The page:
Teong Yi Heong U021202J ISM Report Dr. Alan Chong 31 March 2004 Rationality, Educated Opinion and Peace The belief in progress Abstract: This paper addresses the relevance of interwar thought to the building of peace through examining the ideas of three important writers of the period: Edward Hallett Carr, Norman Angell and Alfred Zimmern. The role of public opinion was under much query in the politics of the period they wrote in, and crucial to this issue are the questions as to whether the public mind is rational and capable of reason. These writers are concerned with the influence of public opinion and believe that through educating the public mind, the possibility of peace can be increased. Drawing from their ideas, this paper thus postulates that peace is a product of rationality and there is possibility of progress through education. The birth of international relations as a separate discipline was founded against the context of the interwar years, which brought about important consequences for the subsequent development of the interwar years. The tensions prior to and the subsequent devastation of the Great War forced intellectuals of the early twentieth century to seek explanations for the causes of war and to postulate measures by which another catastrophe could be prevented. The general psyche of the people exerted an influence on the direction of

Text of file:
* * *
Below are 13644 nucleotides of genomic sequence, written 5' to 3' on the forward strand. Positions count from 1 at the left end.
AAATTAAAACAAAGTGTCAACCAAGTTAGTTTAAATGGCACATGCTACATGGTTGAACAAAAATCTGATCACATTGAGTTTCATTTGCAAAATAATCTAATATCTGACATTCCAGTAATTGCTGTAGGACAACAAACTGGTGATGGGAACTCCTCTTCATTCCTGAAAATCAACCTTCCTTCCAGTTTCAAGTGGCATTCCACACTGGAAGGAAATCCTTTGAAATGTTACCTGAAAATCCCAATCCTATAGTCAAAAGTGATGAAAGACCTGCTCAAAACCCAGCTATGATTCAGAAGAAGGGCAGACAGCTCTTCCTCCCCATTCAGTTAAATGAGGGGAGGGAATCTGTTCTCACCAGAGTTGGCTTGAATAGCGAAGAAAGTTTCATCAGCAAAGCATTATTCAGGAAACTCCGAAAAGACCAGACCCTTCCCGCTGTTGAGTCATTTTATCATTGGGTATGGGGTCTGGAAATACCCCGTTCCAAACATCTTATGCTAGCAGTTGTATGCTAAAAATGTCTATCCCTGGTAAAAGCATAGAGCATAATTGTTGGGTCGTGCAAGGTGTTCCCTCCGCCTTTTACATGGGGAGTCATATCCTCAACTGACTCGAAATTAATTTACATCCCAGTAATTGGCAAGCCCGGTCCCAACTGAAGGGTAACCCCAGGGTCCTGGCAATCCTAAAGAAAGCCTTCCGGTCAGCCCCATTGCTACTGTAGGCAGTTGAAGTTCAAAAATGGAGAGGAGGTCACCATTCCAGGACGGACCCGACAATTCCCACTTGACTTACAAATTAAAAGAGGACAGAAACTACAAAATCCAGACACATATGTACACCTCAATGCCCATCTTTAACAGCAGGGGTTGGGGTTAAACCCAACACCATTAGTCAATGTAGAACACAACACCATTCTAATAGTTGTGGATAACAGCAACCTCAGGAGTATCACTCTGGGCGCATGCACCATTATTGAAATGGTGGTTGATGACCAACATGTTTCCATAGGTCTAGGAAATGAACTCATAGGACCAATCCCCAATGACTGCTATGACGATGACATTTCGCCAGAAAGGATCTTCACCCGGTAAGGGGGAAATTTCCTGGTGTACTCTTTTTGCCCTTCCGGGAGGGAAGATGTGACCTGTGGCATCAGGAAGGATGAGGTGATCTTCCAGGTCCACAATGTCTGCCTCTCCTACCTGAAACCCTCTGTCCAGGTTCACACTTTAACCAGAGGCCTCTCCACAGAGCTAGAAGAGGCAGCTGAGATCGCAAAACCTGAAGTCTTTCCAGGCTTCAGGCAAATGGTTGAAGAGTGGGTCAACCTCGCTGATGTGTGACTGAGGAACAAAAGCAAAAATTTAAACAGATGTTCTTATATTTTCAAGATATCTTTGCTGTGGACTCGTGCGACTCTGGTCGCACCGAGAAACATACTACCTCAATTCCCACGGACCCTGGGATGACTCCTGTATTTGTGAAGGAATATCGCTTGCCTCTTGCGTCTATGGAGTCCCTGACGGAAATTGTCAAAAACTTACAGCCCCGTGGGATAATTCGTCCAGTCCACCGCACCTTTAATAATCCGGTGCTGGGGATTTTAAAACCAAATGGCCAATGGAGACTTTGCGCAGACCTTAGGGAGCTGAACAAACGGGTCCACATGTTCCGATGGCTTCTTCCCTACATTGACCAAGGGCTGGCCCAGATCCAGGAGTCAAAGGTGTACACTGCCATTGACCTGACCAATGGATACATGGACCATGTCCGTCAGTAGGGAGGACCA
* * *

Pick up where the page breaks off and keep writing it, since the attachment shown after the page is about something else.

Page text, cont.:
After the collapse of the Twin Towers of the World Trade Center, the world started realizing a new ideology.
After the collapse of the Twin Towers of the World Trade Center, the world started realizing a new ideology. An ideology that witnessed the collapse of concepts that were taken for granted; an ideology that is faced with fear about the formation of the new world order. Before the September 11 attacks and during the post Cold war era, the world has seen no greater power than the United States. International Relations have seen the control and dominance of the United States over the world's structure. However, after the Twin Tower attacks, the world started realizing the role of other players inside the international arena, players that were preferably called as terrorists. September 11 questioned the validity of several theories that were formulated as soon as the end of the Cold War was announced, these theories were trying to predict the shape and attitude of the world as it entered a new era. It has always been known that every era in history adapts an indication that will mark it as distinctive, and therefore all of those theories were simple speculations on the nature of what could be such an indication. Theories valid, some predicted the rise of democracy and liberalism, others feared the return of barbarism and anarchy. Also, other theories predicted a clash that will divide the borders of the world according to culture, civilization, ethnicity, and most importantly